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Synthetic Currency Exchange Mechanism


This article outlines the principles of exchange operations using the standard approach within the Crassula system. It emphasizes the universality and flexibility of our approach, making it suitable for multi-provider environments. Our method leverages additional mechanisms of the Crassula system for handling fees while eliminating dependencies on providers and their limitations.

While there are exceptions where a provider's native exchange API is used, we strive to avoid such integrations. Instead, we implement our "synthetic" exchange, where Crassula does not perform actual conversions but moves users' funds between specified accounts using third-party rates.

To fully understand the overall picture, review the following articles:

Crassula Service Providers

FX Principles

No Real FX

Crassula does not conduct currency exchanges per se. We merely instruct the provider on how to move funds so that, for the user, it appears as a currency exchange. This means:

  • For virtual accounts: We simulate the movement of funds on the user's accounts.

  • For real accounts: We debit/credit the user's account using the liquidity of the White Label (WL) on interledger accounts.


This approach is universal for most providers, allowing for exchanges to be conducted uniformly, even when they involve different providers.

Flexible Rates

Crassula can use exchange rates from third-party providers, ensuring we are not tied to the rates of the provider handling banking operations. This allows us to connect to external resources with their rates, which can be applied even if the exchange involves accounts from different providers. Different providers can be set for different currencies, useful if one provider does not support a required currency.

FX Markup Fees

Since Crassula instructs the provider on the "exchange" amount and destination, we can apply FX markup fees within this mechanism. This means we are not limited by the provider's rates and restrictions. For these fees to work, we influence the user's exchange rate, resulting in the user receiving less than they would with the standard rate.

No Native FX Limitations

Not all providers have an internal exchange mechanism. Our universal mechanism is useful for providers that do not fully support currency exchanges or offer user-friendly options. Providers with native exchanges often impose restrictions like cut-off times, daily transaction limits, and total transaction amounts.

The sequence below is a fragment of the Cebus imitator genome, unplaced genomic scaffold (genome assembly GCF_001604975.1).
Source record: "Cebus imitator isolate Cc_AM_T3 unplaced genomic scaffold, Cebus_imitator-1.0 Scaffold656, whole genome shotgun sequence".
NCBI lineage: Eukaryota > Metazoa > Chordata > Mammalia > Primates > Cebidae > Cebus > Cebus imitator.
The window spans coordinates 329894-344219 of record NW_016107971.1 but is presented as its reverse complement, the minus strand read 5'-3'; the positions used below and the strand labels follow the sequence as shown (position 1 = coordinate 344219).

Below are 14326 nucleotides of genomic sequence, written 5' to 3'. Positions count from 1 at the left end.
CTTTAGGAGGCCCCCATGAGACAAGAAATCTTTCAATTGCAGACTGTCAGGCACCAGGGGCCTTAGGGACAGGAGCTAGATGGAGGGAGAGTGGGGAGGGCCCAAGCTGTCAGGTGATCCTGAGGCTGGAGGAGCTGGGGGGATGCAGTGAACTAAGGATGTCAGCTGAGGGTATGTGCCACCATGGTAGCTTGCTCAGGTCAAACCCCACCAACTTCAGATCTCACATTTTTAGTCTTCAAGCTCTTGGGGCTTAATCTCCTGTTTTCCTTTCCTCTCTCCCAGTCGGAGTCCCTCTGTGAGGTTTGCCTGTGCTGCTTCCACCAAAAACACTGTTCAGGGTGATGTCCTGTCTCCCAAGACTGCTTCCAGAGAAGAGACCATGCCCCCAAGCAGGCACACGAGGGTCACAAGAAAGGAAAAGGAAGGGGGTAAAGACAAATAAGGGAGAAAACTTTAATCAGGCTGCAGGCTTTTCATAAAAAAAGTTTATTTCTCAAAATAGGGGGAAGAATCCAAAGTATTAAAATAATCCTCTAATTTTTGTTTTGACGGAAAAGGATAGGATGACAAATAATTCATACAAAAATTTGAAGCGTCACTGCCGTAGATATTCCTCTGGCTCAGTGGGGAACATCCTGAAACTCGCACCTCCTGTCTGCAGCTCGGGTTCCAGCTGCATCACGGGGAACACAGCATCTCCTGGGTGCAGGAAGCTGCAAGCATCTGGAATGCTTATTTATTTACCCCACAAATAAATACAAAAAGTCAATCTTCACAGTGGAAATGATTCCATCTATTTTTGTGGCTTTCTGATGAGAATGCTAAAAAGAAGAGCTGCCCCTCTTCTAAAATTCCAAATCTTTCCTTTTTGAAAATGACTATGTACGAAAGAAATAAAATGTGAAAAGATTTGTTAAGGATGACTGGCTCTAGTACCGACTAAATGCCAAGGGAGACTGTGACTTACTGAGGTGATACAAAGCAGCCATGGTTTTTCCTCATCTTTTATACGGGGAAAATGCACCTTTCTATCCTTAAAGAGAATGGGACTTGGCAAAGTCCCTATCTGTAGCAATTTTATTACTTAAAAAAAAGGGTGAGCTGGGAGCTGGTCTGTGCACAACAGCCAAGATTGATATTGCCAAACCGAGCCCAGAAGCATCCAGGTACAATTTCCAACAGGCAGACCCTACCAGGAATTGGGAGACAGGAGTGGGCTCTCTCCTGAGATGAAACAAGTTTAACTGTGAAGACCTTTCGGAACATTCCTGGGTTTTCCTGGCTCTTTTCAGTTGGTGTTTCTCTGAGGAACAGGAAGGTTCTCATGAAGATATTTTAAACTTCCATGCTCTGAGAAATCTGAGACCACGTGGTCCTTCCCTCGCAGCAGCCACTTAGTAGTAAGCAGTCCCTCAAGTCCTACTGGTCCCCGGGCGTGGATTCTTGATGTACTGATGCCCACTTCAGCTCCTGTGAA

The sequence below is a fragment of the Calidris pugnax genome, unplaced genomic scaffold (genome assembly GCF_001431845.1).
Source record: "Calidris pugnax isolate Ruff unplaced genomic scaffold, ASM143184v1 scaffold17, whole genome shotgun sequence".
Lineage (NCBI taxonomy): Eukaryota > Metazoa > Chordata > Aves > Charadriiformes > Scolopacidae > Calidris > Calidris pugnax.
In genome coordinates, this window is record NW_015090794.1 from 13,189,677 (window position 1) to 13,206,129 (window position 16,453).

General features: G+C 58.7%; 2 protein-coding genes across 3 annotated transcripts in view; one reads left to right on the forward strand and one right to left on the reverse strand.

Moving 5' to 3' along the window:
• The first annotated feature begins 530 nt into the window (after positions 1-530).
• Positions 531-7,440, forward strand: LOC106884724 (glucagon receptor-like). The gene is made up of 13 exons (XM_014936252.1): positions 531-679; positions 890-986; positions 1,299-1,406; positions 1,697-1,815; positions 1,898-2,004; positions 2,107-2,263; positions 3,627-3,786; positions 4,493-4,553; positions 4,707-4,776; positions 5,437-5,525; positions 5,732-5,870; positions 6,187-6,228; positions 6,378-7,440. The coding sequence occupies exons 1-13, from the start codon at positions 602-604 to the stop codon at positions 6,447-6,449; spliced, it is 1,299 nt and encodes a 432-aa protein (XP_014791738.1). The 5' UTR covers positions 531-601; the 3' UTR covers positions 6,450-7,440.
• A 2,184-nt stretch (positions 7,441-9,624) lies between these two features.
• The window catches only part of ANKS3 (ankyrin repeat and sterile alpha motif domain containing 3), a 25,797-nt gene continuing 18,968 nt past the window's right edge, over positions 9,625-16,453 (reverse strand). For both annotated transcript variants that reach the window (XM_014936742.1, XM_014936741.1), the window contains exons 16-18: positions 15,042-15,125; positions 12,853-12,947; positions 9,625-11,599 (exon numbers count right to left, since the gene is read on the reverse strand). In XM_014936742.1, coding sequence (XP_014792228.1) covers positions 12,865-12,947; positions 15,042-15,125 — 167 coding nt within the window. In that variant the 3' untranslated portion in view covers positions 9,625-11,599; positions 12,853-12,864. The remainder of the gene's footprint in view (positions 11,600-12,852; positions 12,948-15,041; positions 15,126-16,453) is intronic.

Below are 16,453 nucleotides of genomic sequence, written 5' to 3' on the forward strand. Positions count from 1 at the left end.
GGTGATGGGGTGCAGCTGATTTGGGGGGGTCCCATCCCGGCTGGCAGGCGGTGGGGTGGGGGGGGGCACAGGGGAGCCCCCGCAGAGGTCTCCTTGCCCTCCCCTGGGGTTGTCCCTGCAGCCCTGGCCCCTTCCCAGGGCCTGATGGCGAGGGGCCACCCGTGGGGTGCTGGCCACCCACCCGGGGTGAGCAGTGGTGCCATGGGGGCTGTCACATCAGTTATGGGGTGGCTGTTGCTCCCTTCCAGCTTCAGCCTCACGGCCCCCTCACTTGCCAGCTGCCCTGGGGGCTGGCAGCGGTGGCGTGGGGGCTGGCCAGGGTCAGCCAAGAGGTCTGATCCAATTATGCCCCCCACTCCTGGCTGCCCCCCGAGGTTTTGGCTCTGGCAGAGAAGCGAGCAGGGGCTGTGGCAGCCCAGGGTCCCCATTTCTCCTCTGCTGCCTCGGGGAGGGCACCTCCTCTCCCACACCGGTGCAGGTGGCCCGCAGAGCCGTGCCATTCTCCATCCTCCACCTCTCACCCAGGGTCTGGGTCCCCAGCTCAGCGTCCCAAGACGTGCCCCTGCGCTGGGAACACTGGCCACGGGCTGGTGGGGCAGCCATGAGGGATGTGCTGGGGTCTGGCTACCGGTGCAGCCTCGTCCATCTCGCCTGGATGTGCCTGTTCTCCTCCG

Liquidity Management

Manual liquidity management is essential to support this mechanism in banking operations.

  • For virtual accounts: The WL must maintain sufficient funds in pooling accounts. We simulate the movement for the user, so if there are insufficient funds in the pooling account, the user may be unable to make a payment in that currency despite having "received" it through an exchange.

  • For real accounts: The WL must monitor the funds in interledger accounts. We debit the source amount from the user's account in favor of the WL's interledger account and instruct the provider to credit the target amount from the WL's interledger account to the user's account. If there are insufficient funds in the second interledger account, the exchange operation will fail. The WL must also monitor liquidity if connected to an exchange, ensuring sufficient funds are available on the provider's side to initiate the exchange order.

Real and Virtual Accounts in ClearBank

Crassula system has both Real and Virtual accounts integrated in ClearBank.

Newly created clients' accounts should be activated to be operational. The WhiteLabels are also able to close their accounts. Sometimes, the clients ask to activate an account that was closed, e.g., by mistake. According to ClearBank documentation, a closed account, no matter its type, cannot be reopened.

Once a virtual or real account has been closed, it cannot be reopened. In this case, the client should be encouraged to open a new account.

See Real and Virtual accounts for details.

ClearBank is NOT an Exchange Provider

When the exchange rate provider is not ClearBank but a third-party provider like ECB or , Crassula applies their rates. The user sees the ECB rate, and all operations are created with amounts based on ECB rates.

Example with ECB

Crassula creates necessary transactions using interledgers and instructs ClearBank on what, where, and how much to credit.

Exchange Between Real ClearBank Accounts

  • Debit 90 euros from the client's account (transfer type: currency exchange)

  • Credit 100 pounds to the client's account (transfer type: currency exchange)

  • Credit 90 euros to the interledger account (transfer type: interledger)

  • Debit 100 pounds from the interledger account (transfer type: interledger)

Exchange Between Virtual ClearBank Accounts

  • Debit 90 euros from the client's account (transfer type: currency exchange)

  • Credit 100 pounds to the client's account (transfer type: currency exchange)

Exchange Between Real and Virtual ClearBank Accounts

  • Debit 90 euros from the real client's account (transfer type: currency exchange)

  • Credit 100 pounds to the virtual client's account (transfer type: currency exchange)

  • Credit 90 euros to the interledger account (transfer type: interledger)

In cases where the involved accounts are not ClearBank accounts, the presence of an interledger account depends on the account type (real or virtual).

FX Markup Fee Example

If an FX markup fee is set, the process looks as follows (based on the first scenario described):

The user wants to buy 100 pounds. The actual rate for this operation would be 90 euros. We show the user a higher rate, and the exchange amount becomes 95 euros. Interledger operations will have corresponding amounts of 100 pounds and 95 euros.


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